This seems to me to be a kind of rhetorical figure, but I cannot find a classical term for it in Silva Rhetoricae. Examples include the following from Tristram Shandy (Vol. 2 Chap. 24):
I define a nose, as follows,—intreating only beforehand, and beseeching my readers, both male and female, of what age, complexion, and condition soever, for the love of God and their own souls, to guard against the temptations and suggestions of the devil, and suffer him by no art or wile to put any other ideas into their minds, than what I put into my definition.—For by the word Nose, throughout all this long chapter of noses, and in every other part of my work, where the word Nose occurs,—I declare, by that word I mean a Nose, and nothing more, or less.
This of course makes it quite impossible not to read nose in the book as also referring to penis.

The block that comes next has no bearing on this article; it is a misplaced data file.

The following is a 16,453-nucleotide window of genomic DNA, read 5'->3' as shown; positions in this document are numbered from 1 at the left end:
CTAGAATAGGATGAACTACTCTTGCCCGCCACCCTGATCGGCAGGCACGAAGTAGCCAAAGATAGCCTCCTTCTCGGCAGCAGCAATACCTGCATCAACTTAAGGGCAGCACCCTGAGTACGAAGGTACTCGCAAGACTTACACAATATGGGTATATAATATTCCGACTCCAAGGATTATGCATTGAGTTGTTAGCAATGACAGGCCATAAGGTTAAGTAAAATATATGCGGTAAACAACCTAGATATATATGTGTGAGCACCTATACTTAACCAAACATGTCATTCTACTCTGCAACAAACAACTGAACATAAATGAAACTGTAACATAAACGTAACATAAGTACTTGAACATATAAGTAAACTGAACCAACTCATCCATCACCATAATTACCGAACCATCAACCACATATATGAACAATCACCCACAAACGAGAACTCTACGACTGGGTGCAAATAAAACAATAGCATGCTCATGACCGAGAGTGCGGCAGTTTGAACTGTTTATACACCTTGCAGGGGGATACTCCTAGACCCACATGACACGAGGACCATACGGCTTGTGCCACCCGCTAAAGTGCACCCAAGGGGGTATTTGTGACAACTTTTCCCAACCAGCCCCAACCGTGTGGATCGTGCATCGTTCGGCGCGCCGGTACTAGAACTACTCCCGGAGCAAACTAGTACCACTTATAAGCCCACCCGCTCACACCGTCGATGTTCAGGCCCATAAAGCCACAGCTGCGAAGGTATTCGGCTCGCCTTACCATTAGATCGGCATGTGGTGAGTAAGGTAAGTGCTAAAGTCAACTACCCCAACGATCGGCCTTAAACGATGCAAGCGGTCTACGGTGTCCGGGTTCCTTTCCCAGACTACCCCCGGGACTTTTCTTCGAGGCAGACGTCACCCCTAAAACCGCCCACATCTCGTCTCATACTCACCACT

Another example is an advertisement for Joyce’s Ulysses in America, citing the 1933 decision of the United States District Court for the Southern District of New York that the book was not obscene—which advertisement boils down to “Hey, Buddy, wanna buy a dirty book?”
Yet another is the line “this is not an offer of prostitution” on Web sites, which is an almost infallible indicator that the exact opposite is the case. (For a g-rated account of the use of this line, see Knoxville News-Sentinel story about Craigslist.)
And finally, though it is perhaps not quite exactly the same thing, I would point to the classic device of humorous fiction—dating back all the way back to Cervantes and also seen in Mark Twain and Jerome K. Jerome—of insisting that it is not fiction but rather literal truth, which insistence goes on safely within the fictional compact by which readers agree to be entertainingly lied to.
What can we call this figure? Simply terming such usage facetious or disingenuous seems to fall short of designating such flat opposition between the literal and the intentionally conveyed meaning.